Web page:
Something I’ve taken it upon myself to do since I joined Talis is make ActiveRDF a viable client to access the Platform.  While this is mostly selfishness on my part (I want to keep developing in Ruby and there’s basically no RDF support right now, plus this gives me a chance to learn about the RDF/SPARQL-y aspects of the Platform), I also think that libraries like this can only help democratize the Platform.

So far, it’s been pretty ugly.  I haven’t had much time to work on it, granted, but the time I’ve spent on it has made me think that there will be a lot of work to do.  Couple this with some of the things that make the Platform difficult to work with in Ruby anyway (read: Digest Authentication) and this might be a more uphill battle than I’ll ever have time for, but I figure it’s either this or go back to Python and I’m not quite ready to give up on Ruby yet.

Currently, performance is abysmal with ActiveRDF against the Platform, so I’ll need to think of shortcuts to improve that (I’m not even considering write access presently).  Here’s some code (this is as much for my benefit, so I can remember what I’ve done) to work with Ian Davis’ Quotations Book Example store:

require ‘time’ # Otherwise ActiveRDF starts freaking out about DateTime
require ‘active_rdf’

$activerdf_without_xsdtype = true
# less than ideal, but without it, ActiveRDF sends
# ^^<> with string literals even if you don’t want
# to send the datatype.  I haven’t actually tried it with other datatypes to see how this breaks
# down the road.

ConnectionPool.set_data_source(:type => :sparql, :results => :sparql_xml, :engine=>:joseki,  :url=> “”)

Namespace.register :foaf, “”
Namespace.register :dc, “”
Namespace.register :quote, “”

QUOTE::Quotations.find_by_dc::creator(“Loren, Sophia”).each do | quote |

# print the important stuff from each graph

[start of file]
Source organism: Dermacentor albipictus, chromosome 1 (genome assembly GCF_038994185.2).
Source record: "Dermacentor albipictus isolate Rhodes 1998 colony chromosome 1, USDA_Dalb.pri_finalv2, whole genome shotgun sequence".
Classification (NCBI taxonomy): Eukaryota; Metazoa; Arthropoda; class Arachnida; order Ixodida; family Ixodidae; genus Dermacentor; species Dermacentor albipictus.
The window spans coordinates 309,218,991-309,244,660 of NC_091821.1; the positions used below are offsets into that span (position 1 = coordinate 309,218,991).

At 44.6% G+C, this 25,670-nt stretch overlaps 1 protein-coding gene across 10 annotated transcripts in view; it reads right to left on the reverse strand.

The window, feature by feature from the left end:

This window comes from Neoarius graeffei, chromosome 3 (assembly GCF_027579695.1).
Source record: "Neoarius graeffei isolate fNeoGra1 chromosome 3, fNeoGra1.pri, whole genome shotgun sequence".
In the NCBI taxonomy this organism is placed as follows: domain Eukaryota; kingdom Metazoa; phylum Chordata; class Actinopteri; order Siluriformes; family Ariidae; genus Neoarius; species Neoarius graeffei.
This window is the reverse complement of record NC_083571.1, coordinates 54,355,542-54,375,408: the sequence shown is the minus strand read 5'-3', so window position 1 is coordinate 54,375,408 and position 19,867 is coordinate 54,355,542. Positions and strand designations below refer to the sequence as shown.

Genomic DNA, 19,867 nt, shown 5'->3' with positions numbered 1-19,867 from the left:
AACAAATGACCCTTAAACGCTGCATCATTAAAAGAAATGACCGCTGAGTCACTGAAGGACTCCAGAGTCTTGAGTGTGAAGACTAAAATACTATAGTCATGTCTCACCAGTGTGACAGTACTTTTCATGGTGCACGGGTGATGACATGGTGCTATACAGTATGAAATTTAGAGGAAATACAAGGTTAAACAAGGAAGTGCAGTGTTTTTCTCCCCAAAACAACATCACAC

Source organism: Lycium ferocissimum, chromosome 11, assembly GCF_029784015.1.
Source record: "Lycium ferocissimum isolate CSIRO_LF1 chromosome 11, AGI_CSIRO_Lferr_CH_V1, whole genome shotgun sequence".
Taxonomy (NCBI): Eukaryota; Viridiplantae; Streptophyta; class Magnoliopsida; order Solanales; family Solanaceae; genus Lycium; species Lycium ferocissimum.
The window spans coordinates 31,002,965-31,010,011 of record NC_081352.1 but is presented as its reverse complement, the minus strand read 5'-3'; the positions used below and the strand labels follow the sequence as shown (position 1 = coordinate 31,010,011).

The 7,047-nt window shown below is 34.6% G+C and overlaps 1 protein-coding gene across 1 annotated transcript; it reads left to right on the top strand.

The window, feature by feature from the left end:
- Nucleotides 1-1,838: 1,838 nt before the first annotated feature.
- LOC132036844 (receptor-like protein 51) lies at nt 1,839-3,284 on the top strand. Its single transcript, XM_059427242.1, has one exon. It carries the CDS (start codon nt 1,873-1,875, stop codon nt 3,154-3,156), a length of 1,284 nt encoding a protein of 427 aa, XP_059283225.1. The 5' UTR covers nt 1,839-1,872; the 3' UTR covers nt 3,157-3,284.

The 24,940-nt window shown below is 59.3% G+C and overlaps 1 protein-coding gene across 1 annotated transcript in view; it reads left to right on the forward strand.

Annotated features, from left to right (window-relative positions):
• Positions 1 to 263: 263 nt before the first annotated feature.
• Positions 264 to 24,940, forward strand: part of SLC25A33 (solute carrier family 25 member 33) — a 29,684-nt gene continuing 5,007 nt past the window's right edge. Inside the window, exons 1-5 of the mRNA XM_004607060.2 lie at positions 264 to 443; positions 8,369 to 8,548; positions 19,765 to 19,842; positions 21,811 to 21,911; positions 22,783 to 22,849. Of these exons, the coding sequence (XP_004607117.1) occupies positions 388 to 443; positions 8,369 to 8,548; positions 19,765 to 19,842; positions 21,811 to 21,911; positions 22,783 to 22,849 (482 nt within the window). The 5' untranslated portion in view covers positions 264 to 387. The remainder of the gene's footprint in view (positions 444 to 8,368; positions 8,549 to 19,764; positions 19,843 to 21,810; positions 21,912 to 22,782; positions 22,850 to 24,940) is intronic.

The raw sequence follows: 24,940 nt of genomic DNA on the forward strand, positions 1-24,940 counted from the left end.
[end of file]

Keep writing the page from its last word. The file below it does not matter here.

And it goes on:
# has to be manually added as a predicate
# the “#” seems to cause problems
quote.add_predicate(:quote, QUOTE::quote)
puts quote.quote
puts quote.subject
puts quote.rights
puts quote.isPrimaryTopicOf


If you actually try to execute this, you’ll see that it takes a long time to run (God help you if you try it on QUOTE::Quotations.find_by_dc::subject(“Age and Aging”)).  A really long time.

If you set some environment vars before you go into irb:

$ export ACTIVE_RDF_LOG=./activerdf.log

then you can tail -f activerdf.log and see what exactly is happening.

After ActiveRDF does it’s initial SPARQL query (SELECT DISTINCT ?s WHERE { ?s <> “Loren, Sophia” . }), it’s doing two things for every request in the block:

  1. a SPARQL query for every predicate associated with the URI (
  2. a SPARQL query for the value of the attribute (predicate):

for every predicate in the graph.  You can imagine how crazily inefficient this is, since to get every value for a resource, you have to make a different HTTP request for each one.

Obviously this would be a lot easier if it used DESCRIBE rather than SELECT, but without a real RDF library to parse the resulting graph, I’m not sure how ActiveRDF would deal with what the triple store returned.

So, anyway, these are some of the hurdles in making ActiveRDF work with the Platform, but I’m not quite ready to throw in the towel, yet.